Heather Morris Examines the Darkest History
The Holocaust is a topic which I assume doesn’t really need any introduction, namely because I believe it it to be one of the few periods of history which will always merit study at all levels of education. However, in about twenty years we are going to hit the one-hundred year mark from the beginning of the Second World War, and in twenty more after that all those born in that year will likely have passed away. There aren’t many survivors left from that era who can share their first-hand experiences, and each of their stories deserved to be treated with all the attention and dignity we can muster. History might move on by, but we should always strive to remember it. In her novel The Tattooist of Auschwitz, Heather Morris shares this kind of history as she recounts the time spent in Auschwitz by her close friend Lale Sokolov.
Just to provide a bit of context, Morris was introduced to Sokolov in 2003, and they spent the following years developing a very close friendship during which the latter shared intimate stories from the Holocaust. The author’s many conversations and interviews with Sokolov are what served as the base for this book. As for the actual content, it focuses on Sokolov’s imprisonment in Auschwitz starting in April 1942, and the slightly different path he walked in comparison to most others. Being fluent in several languages, he was put to work as a tattooist in charge of marking his fellow prisoners, a position of slight privilege which awarded him with many dangerous opportunities to help his people survive. It is in this camp where he makes the acquaintance of a terrified young woman named Gita, and vows to help her not only survive the terrifying ordeal, but also marry her once all is said and done.
The Memory Cannot Die
There are thousands upon thousands of stories from the Holocaust which have seen the light of day, and countless more which are likely to remain unknown for ever-more. I have to admit, as someone who studied the Second World War since high-school with more interest than many, there is an unavoidable desensitization which takes hold as you read about more and more into the atrocities committed. The Tattooist of Auschwitz felt like it broke me out of this trance, as if I was once again engaged anew into the topic as fresh as I was back in the high-school days.
I believe in large part credit is due to Heather Morris on this one, but I found this particular book on the Holocaust to be much better on a technical level than most others. The author’s close relationship with Sokolov is apparent from the early pages and we quickly become privy to the inner world of a man with a very special outlook, one which eventually leads down a path of inhuman perseverance. There are absolutely zero punches pulled as the terrors of the genocide are described to us, and for brief moments we may be able to imagine a minute fraction of the horror Holocaust victims were forced through. While on the whole the story does have a sort of happy ending, I feel it conveys rather accurately the unforgettable nature of this period in history, not only for the victims but for humanity in general.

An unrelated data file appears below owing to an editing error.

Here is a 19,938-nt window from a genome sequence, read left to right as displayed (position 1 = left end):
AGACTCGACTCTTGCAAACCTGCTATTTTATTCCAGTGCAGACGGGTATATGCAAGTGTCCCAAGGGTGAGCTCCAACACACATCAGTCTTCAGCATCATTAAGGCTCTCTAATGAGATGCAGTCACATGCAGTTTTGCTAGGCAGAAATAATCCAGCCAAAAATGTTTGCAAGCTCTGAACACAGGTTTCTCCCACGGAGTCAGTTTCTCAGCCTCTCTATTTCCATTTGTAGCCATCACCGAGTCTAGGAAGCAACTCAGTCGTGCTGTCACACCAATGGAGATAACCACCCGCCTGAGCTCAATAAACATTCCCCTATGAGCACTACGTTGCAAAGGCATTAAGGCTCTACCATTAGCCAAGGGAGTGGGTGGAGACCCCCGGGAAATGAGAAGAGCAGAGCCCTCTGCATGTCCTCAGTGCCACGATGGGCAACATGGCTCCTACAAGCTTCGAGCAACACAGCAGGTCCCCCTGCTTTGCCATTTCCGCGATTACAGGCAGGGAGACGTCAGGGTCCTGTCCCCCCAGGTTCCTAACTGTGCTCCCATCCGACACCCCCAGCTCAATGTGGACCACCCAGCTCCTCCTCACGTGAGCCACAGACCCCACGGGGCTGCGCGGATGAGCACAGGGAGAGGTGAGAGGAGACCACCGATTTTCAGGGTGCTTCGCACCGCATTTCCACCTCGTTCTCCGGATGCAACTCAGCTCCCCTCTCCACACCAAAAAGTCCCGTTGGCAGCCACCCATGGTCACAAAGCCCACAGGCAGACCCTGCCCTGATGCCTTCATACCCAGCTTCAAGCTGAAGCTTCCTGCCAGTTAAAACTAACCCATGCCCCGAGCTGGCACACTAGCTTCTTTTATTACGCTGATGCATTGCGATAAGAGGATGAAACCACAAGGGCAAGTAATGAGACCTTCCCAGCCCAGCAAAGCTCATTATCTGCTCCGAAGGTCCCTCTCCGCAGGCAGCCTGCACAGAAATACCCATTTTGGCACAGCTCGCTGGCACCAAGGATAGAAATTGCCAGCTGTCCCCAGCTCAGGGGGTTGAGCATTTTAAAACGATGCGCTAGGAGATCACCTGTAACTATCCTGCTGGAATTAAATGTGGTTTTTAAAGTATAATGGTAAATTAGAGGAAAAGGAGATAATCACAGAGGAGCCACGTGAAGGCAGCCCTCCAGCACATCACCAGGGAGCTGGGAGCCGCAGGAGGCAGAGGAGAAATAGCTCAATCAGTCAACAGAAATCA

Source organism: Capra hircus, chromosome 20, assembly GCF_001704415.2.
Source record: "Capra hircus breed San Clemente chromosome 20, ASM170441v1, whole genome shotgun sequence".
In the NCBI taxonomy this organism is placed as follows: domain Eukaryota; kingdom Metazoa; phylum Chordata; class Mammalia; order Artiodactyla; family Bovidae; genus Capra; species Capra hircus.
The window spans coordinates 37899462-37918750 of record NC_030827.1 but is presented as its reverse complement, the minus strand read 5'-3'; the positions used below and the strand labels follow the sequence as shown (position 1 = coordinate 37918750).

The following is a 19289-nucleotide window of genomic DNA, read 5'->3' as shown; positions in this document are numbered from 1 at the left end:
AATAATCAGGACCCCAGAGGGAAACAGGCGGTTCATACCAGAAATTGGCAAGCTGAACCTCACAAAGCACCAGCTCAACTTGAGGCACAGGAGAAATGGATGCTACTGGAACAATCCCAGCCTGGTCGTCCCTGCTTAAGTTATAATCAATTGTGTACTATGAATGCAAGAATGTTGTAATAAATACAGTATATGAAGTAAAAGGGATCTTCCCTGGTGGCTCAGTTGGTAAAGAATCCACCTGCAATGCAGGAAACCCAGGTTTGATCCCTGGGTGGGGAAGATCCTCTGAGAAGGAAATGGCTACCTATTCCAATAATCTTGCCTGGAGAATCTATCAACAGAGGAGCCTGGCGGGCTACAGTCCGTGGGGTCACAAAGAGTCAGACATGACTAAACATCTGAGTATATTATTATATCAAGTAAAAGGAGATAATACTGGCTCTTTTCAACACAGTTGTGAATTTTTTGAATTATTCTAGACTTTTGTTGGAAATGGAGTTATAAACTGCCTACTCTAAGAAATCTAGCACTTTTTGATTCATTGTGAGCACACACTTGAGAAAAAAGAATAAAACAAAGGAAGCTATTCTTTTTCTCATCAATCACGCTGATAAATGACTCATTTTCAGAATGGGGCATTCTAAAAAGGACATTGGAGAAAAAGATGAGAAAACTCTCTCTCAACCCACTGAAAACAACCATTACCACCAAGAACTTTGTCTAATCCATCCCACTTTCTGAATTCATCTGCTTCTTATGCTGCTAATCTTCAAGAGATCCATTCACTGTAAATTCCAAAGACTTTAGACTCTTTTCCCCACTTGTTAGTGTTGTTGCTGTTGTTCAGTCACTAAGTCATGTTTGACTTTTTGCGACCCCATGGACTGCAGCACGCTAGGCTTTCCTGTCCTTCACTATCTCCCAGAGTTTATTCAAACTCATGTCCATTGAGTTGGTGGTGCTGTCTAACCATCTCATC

In the Shoes of the Damned
While I personally do not believe it is possible to actually put any reader into the shoes of a person subjected to a nigh-unimaginable amount of pain and suffering, Heather Morris tries and I believe she comes closer than most others. Because of her friendship with Lale she has the ability to explore his thoughts, emotions, desires, motivations and even philosophy in regards to what is happening. It’s almost as if we ourselves are becoming friends with Sokolov and are forced to witness his agony without being able to do a thing about it… and then we realize millions of others went through the same, if not worse. I feel the author did a commendable job at characterizing this overwhelming, real-life evil most of us will thankfully never have to face.
While the book is indeed a historical account from one man’s perspective, it is also – like much of the Holocaust-related literature – an invaluable exploration of human nature. We get to witness the entire spectrum of beauty and horror, ranging from torture, murder and betrayal to love, compassion and determination. There were some terribly hard-to-read passages demonstrating the absolute worst of human nature, just like there were uplifting and inspiring ones, reminding us what people are really capable of. I found Morris managed to maintain as neutral an outlook as possible when discussing the actions of other prisoners in the camp, reminding us implicitly we can never judge them, no matter how they might look to us; after all, how many of us can say with certainty we would remain honourable when pushed beyond the brink? Ultimately, I felt the author depicted them as fellow human beings who simply want to do the one thing humans have always striven for: survive.
The Final Verdict
The Tattooist of Auschwitz by Heather Morris is, in my opinion, one of the more memorable books on the Holocaust, at least in terms of how much it will stick with you. The amount of historical detail taken directly from a survivor’s account is simply invaluable, as well as the various insights we get into the camp, its prisoners and human nature. If you are even remotely interested in the topic of the Holocaust, then I highly recommend you read this book; whether you’re new to the subject or have been studying it for years, I have no doubt you will find tremendous value in the accounts within.